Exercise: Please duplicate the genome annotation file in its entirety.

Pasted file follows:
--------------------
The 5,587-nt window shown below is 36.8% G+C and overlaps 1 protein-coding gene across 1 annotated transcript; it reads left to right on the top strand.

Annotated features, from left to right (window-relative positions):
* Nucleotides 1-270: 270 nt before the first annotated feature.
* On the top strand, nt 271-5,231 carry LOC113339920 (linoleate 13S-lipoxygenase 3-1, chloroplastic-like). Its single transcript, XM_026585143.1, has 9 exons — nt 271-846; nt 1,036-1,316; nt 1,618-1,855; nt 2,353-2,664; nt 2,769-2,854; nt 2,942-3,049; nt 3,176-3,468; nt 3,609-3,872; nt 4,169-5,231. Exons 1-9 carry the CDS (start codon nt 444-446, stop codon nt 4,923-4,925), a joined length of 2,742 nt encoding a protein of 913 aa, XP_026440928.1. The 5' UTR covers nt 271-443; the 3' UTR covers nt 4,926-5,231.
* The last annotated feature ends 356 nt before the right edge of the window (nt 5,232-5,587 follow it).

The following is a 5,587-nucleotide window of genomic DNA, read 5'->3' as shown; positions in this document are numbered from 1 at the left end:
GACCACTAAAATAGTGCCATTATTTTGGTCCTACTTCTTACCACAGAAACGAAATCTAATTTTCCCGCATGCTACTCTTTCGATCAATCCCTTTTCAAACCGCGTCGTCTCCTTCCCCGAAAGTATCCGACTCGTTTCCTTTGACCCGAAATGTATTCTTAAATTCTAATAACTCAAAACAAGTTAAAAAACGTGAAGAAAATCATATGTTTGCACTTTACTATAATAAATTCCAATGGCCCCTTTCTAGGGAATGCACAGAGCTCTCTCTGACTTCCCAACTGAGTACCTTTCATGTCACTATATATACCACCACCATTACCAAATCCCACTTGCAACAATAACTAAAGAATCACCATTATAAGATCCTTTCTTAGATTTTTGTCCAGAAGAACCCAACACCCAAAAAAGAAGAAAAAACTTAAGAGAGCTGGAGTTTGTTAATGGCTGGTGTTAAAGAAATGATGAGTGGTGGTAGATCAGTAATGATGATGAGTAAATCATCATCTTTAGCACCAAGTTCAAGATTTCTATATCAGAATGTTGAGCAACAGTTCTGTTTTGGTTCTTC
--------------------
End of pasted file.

The 5,587-nt window shown below is 36.8% G+C and overlaps 1 protein-coding gene across 1 annotated transcript; it reads left to right on the top strand.

Annotated features, from left to right (window-relative positions):
* Nucleotides 1-270: 270 nt before the first annotated feature.
* On the top strand, nt 271-5,231 carry LOC113339920 (linoleate 13S-lipoxygenase 3-1, chloroplastic-like). Its single transcript, XM_026585143.1, has 9 exons — nt 271-846; nt 1,036-1,316; nt 1,618-1,855; nt 2,353-2,664; nt 2,769-2,854; nt 2,942-3,049; nt 3,176-3,468; nt 3,609-3,872; nt 4,169-5,231. Exons 1-9 carry the CDS (start codon nt 444-446, stop codon nt 4,923-4,925), a joined length of 2,742 nt encoding a protein of 913 aa, XP_026440928.1. The 5' UTR covers nt 271-443; the 3' UTR covers nt 4,926-5,231.
* The last annotated feature ends 356 nt before the right edge of the window (nt 5,232-5,587 follow it).

The following is a 5,587-nucleotide window of genomic DNA, read 5'->3' as shown; positions in this document are numbered from 1 at the left end:
GACCACTAAAATAGTGCCATTATTTTGGTCCTACTTCTTACCACAGAAACGAAATCTAATTTTCCCGCATGCTACTCTTTCGATCAATCCCTTTTCAAACCGCGTCGTCTCCTTCCCCGAAAGTATCCGACTCGTTTCCTTTGACCCGAAATGTATTCTTAAATTCTAATAACTCAAAACAAGTTAAAAAACGTGAAGAAAATCATATGTTTGCACTTTACTATAATAAATTCCAATGGCCCCTTTCTAGGGAATGCACAGAGCTCTCTCTGACTTCCCAACTGAGTACCTTTCATGTCACTATATATACCACCACCATTACCAAATCCCACTTGCAACAATAACTAAAGAATCACCATTATAAGATCCTTTCTTAGATTTTTGTCCAGAAGAACCCAACACCCAAAAAAGAAGAAAAAACTTAAGAGAGCTGGAGTTTGTTAATGGCTGGTGTTAAAGAAATGATGAGTGGTGGTAGATCAGTAATGATGATGAGTAAATCATCATCTTTAGCACCAAGTTCAAGATTTCTATATCAGAATGTTGAGCAACAGTTCTGTTTTGGTTCTTC